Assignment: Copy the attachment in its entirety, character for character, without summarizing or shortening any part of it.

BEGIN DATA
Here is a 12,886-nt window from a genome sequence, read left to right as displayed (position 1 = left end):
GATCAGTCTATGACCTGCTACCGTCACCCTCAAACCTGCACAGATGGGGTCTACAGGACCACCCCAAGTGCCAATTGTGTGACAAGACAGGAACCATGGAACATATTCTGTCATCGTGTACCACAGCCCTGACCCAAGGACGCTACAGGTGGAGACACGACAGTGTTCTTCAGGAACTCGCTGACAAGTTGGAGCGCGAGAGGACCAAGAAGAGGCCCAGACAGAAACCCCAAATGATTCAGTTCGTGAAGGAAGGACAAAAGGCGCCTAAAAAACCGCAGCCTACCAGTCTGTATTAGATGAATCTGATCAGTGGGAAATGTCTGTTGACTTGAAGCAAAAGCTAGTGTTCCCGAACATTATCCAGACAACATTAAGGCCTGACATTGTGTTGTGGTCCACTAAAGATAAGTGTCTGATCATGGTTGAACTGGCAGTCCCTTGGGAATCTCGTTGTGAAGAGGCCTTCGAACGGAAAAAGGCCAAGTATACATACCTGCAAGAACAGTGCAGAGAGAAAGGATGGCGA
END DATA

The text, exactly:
Here is a 12,886-nt window from a genome sequence, read left to right as displayed (position 1 = left end):
GATCAGTCTATGACCTGCTACCGTCACCCTCAAACCTGCACAGATGGGGTCTACAGGACCACCCCAAGTGCCAATTGTGTGACAAGACAGGAACCATGGAACATATTCTGTCATCGTGTACCACAGCCCTGACCCAAGGACGCTACAGGTGGAGACACGACAGTGTTCTTCAGGAACTCGCTGACAAGTTGGAGCGCGAGAGGACCAAGAAGAGGCCCAGACAGAAACCCCAAATGATTCAGTTCGTGAAGGAAGGACAAAAGGCGCCTAAAAAACCGCAGCCTACCAGTCTGTATTAGATGAATCTGATCAGTGGGAAATGTCTGTTGACTTGAAGCAAAAGCTAGTGTTCCCGAACATTATCCAGACAACATTAAGGCCTGACATTGTGTTGTGGTCCACTAAAGATAAGTGTCTGATCATGGTTGAACTGGCAGTCCCTTGGGAATCTCGTTGTGAAGAGGCCTTCGAACGGAAAAAGGCCAAGTATACATACCTGCAAGAACAGTGCAGAGAGAAAGGATGGCGA